And, unlike some people, I haven’t had to make it an effort to return $10,000s of “gifts” amid criminal investigations.

    And, when Governor, I proudly tell you now that I plan to leverage that Rolodex to get things done on behalf of all of the people of the Commonwealth of Virginia.

    Turning to another item, over 20 years ago, I chose to move to Virginia. I chose to become a Virginian.  And, I made a choice such that my four children are native-born Virginians.  

    Evidently, according to the attack ads, one who chooses to become a citizen of the Commonwealth and who votes, pays taxes, and lives in the Commonwealth is somehow not a real Virginian.  

    This makes me wonder — just how many Virginians have been citizens for less than 20 years and who, evidently, aren’t considered real Virginians by my opponent?

    This makes me wonder — just how long does one need to live, vote, and pay taxes in the Commonwealth of Virginia before my opponent would consider them real Virginians? 25 years? 30 years?  Or, do you have to be born in Virginia to be an actual Virginian?

    This makes me wonder — thinking about my opponent’s efforts to control a woman’s right to choose, perhaps one needs to be conceived in the Commonwealth to be a real Virginian.

    The Commonwealth is strengthened by attracting the best and brightest from around the nation, from around the world, to come and live here.  The attack ads on me are saying ‘don’t bother coming, because you won’t be considered or treated as a real Virginian.’  Our immigrants — whether from New Jersey or India or West Virginia — are real Virginians, to be welcomed with open arms as we create a better future for all of Virginia and all Virginians.

    Finally, I like to get things done. I wake up, every morning, enthused about moving things forward. I find it truly rewarding to go to sleep at night knowing that I achieved something that day.  Evidently, if you listen to the attack ads, getting things done and working passionately to help people is somehow a mistake.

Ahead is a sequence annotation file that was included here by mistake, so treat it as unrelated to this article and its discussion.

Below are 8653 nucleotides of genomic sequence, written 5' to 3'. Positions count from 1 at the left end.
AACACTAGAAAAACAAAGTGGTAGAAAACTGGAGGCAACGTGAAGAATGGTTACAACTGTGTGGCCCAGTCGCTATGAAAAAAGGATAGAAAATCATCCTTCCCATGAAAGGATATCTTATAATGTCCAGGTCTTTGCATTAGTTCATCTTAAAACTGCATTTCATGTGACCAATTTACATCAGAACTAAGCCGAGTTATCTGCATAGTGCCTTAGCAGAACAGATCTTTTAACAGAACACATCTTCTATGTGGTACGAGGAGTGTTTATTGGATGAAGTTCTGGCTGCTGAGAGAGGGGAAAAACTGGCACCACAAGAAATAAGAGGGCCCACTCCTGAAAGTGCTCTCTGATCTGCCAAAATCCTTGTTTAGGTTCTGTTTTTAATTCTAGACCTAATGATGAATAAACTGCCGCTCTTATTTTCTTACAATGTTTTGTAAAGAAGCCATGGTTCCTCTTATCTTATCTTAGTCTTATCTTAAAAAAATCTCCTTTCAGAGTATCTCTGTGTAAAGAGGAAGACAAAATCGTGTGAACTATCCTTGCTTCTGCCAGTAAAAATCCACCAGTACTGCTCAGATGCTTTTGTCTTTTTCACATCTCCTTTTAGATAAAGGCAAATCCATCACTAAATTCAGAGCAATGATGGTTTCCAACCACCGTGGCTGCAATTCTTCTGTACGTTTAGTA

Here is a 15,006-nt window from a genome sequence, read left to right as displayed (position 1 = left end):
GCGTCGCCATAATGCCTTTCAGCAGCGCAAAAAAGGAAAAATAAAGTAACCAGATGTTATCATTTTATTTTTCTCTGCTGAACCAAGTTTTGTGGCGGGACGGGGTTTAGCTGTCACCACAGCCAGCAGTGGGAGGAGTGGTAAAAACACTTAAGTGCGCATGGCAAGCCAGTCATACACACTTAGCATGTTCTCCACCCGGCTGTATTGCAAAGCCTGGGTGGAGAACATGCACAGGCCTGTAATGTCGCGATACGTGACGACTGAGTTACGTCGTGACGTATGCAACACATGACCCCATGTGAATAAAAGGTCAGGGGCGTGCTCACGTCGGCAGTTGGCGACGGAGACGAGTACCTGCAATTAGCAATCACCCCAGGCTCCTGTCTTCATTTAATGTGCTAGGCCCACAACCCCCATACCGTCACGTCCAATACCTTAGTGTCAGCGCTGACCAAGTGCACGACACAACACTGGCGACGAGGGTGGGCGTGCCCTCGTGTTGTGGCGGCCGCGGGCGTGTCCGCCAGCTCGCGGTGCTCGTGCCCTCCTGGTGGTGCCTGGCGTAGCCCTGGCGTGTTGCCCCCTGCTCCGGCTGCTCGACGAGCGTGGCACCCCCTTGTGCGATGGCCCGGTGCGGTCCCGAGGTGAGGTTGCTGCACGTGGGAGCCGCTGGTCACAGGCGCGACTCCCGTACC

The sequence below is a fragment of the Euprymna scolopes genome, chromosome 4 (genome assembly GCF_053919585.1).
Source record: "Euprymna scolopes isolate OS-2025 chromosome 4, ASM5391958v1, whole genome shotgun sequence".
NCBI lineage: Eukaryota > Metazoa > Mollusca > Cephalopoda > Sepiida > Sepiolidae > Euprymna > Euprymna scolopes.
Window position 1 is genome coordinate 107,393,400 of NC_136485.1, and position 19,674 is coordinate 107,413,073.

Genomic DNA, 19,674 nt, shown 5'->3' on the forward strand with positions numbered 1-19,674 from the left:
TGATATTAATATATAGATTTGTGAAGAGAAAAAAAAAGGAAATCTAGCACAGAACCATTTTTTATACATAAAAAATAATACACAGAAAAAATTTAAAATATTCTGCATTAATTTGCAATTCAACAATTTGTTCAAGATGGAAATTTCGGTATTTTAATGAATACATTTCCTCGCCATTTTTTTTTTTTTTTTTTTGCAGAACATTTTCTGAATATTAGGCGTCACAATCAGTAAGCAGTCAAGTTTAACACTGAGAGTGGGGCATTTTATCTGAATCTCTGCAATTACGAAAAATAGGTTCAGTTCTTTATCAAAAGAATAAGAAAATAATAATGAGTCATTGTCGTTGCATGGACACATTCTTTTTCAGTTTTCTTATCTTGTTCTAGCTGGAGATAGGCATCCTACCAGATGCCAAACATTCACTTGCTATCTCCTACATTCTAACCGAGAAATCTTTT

In short, contrary to the attack ads messaging, I am a proud Virginian who has worked successfully with a broad range of people who will work, tirelessly, to make Virginia a better and stronger Commonwealth.


    Terry’s actual response to Chuck Todd’s question:

    I’m a young man who grew up in– Syracuse, New York. I started my first business when I was 14 years old, ’cause I had to help pay for college. I’ve been involved in a number of businesses since that time, chairman of a bank by the age of 30, built thousands of homes. I’ve been involved in a wide variety of different businesses. I want to bring that business approach, that business experience. I think it’s important to have someone in the governor’s office who has those business experience, understands the ups and downs of businesses, understands that risk is inherent in our economy, and is willing to put everything in to make sure we grow and diversify our economy.

    With sequestration, with the budget cuts that we have seen in the Department of Defense, with $500 billion, the stimulus is over, the next governor’s real challenge is how do you grow and diversify our businesses? How do we create new economic activity? Dorothy and I would love to have our five children stay in Virginia. But in order to stay in Virginia, we need to have those jobs of the 21st century, cyber security, nanotechnology, bio life sciences. Those are what we need to do to grow our economy.